- Paperback: 528 pages
- Publisher: Addison-Wesley Professional; 4 edition (November 19, 2011)
- Language: English
- ISBN-10: 0321774086
- ISBN-13: 978-0321774088
- Product Dimensions: 7.2 x 1.1 x 9 inches
- Shipping Weight: 1.8 pounds
- Average Customer Review: 212 customer reviews
- Amazon Best Sellers Rank: #551,457 in Books (See Top 100 in Books)
Enter your mobile number or email address below and we'll send you a link to download the free Kindle App. Then you can start reading Kindle books on your smartphone, tablet, or computer - no Kindle device required.
To get the free app, enter your mobile phone number.
Cocoa Programming for Mac OS X (4th Edition) 4th Edition
Use the Amazon App to scan ISBNs and compare prices.
There is a newer edition of this item:
All Books, All the Time
Read author interviews, book reviews, editors picks, and more at the Amazon Book Review. Read it now
Customers who bought this item also bought
What other items do customers buy after viewing this item?
About the Author
Aaron Hillegass, who worked at NeXT and Apple, now teaches popular Cocoa programming classes at Big Nerd Ranch. At NeXT, he wrote the first course on OpenStep, the predecessor to today’s Cocoa tools. This book is based on the big Nerd Ranch course and is influenced by more than a decade of work with OpenStep and Cocoa.
Adam Preble learned Cocoa programming from the first edition of this book. After too many years of professional C/C++ development, today Adam writes Mac and iOS applications at Big Nerd Ranch, where he is also a Cocoa instructor. He is frequently filling in the gaps between work and family time with pinball machine software development and countless other projects.
Top customer reviews
However, I didn't look for a book about everything, but one explicitly focused on specifics of programming using Cocoa environment on Mac OS X and this goal this book fulfills very purely or let's say it offers just a shallow insight into it. Why in a book about Cocoa programming there are 11 pages talking about iOS programming and loads of stuff related to Objective-C internals instead of in-deep explanation of Cocoa system and its parts itself?
Although it reflects some new stuff, like view-based table views, it ignores other important and most interesting aspects. Except others, auto layout system introduced in OS X Lion - the stuff every iOS/OS X developer I know is struggling with and would need some comprehensive guide how to master it.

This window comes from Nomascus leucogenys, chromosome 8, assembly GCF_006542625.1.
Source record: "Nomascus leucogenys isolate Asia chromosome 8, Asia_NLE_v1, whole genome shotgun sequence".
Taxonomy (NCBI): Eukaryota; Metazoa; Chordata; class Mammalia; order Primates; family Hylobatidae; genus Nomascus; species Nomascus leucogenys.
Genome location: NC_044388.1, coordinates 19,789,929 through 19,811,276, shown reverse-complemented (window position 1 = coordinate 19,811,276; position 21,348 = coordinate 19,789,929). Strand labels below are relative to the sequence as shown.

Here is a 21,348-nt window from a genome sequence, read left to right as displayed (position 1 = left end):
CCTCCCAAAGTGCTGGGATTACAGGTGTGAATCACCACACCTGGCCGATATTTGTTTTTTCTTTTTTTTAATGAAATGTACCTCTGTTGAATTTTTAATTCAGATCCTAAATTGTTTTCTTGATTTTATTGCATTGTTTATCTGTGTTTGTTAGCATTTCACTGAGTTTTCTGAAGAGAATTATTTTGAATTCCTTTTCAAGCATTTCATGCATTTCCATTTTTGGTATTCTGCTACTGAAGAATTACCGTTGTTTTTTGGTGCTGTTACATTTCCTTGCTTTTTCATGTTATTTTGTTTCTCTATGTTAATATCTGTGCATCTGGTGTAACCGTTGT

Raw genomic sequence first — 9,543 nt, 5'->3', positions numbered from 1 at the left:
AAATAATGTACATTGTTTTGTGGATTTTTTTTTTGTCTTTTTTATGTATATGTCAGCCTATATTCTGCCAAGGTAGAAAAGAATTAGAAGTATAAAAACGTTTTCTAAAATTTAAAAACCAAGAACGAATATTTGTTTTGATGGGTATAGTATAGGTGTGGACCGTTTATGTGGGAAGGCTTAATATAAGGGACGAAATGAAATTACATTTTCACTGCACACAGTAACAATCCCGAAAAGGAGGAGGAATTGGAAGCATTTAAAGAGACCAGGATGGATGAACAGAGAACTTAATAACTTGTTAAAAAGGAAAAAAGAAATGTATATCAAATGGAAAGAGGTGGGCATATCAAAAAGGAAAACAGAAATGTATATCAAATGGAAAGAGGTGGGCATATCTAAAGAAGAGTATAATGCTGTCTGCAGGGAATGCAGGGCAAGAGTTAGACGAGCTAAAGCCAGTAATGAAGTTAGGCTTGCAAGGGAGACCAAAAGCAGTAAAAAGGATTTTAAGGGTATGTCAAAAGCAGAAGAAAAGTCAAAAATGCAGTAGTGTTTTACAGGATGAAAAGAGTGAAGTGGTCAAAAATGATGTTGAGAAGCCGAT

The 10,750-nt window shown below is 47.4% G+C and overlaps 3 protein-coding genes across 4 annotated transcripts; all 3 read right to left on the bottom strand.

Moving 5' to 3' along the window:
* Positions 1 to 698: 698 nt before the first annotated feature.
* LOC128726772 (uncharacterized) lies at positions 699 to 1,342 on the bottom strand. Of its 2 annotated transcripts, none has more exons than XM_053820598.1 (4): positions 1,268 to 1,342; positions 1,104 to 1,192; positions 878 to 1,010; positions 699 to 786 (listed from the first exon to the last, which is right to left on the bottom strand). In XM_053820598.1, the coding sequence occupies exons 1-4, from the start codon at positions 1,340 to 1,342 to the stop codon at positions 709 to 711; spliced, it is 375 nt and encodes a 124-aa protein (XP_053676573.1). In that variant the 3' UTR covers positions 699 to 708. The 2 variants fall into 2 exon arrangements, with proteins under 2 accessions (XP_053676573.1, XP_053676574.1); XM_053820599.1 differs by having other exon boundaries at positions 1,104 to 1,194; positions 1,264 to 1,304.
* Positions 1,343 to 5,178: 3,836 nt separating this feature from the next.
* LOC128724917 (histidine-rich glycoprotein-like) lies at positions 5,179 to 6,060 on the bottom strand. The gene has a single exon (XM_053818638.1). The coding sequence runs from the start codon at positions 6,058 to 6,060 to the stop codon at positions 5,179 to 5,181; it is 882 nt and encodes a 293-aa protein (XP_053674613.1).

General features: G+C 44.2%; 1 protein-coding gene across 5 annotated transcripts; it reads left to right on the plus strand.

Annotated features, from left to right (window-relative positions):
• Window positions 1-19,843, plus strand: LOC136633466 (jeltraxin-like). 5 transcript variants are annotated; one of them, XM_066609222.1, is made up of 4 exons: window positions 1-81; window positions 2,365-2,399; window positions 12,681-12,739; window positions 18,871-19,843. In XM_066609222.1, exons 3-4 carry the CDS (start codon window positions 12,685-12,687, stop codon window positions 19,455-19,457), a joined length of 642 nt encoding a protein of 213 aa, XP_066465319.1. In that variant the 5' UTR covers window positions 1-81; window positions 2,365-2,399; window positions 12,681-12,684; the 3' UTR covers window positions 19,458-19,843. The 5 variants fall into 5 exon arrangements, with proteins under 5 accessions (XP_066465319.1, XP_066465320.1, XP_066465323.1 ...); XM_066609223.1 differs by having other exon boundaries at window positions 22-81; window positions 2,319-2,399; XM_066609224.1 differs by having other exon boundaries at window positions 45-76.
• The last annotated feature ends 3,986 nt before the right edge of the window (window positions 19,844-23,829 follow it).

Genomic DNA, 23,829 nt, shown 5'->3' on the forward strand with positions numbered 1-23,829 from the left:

It really looks like rather random compilation of BNR lectures than book written with focus on its particular theme. More to that, with structure of chapters according to some nonsense logic - wondering here if it's editor's work or authors themselfs.
As an iOS developer which started to develop for OS X and is looking for good and comprehensive learning material, I'm really disappointed. I didn't learn anything new I couldn't find in Apple's documentation and guides, except some details (important ones must be said!).
Conclusion: I didn't get what I was looking for and definitely it doesn't worth the sky-high price.
As others have mentioned, its pretty easy to grok and recover from the typos and skipped instructions if you're already experienced in Obj-C and Cocoa programming, but I'm not so sure that would be true for anyone that's trying to use this as a starter book...which is what it's supposed to be. This used to be the "go-to" book for the first-time OSX programmer; I wouldn't recommend this until it undergoes a serious rewrite.
For anyone struggling with the deprecated OpenGL glut methods in Chapter 35...set your Deployment Target to 10.8.
However, IF YOU ARE THINKING ABOUT KINDLE VERSION. DONT DO IT.
The Kindle version of this book is virtually unusable. The images are simple awful (too small to be seen).
Also, the code listings are done in a proportional font (same as the text) that makes reading the code very hard. The code listings are also not separated from the rest of the book at all.
These two problems really take away from the utility of this book. Really expected more from the Big Nerd Guys.
Alas, this book didn't live up to my expectations. It covers all the right topics, but the programming examples are not particularly useful and it's not clear how one could extend them to other situations. Some concepts though covered are left under explained (like MVC and delegates). Key methods are thrown out list-like in places, with no obvious pointers to how or where they are to be implemented. In other cases, fancy tricks are pulled off by getting the reader to basically copy loads of code, but why or how those methods are being implemented is not really clear. If the author's weren't leading you by the hand, you'd have no idea how they came up with those solutions, and that really encapsulates the problems with the book as a whole: it demonstrates, but doesn't empower.
I don't think this is the author's fault, more amazon's i guess.
The second point is still about those code samples, *this is a personal taste*, but I think they take too much importance in the book: they are more like mini-projects than code samples actually; and when you have both to understand the new concept they are meant to illustrate plus understand the intent of the project itself, it becomes really difficult when you are not familiar with both.
Overall this book covers a lot of topics, and the code issue aside, the text is nice to read.
It's a good choice if you're looking for lots of concrete examples.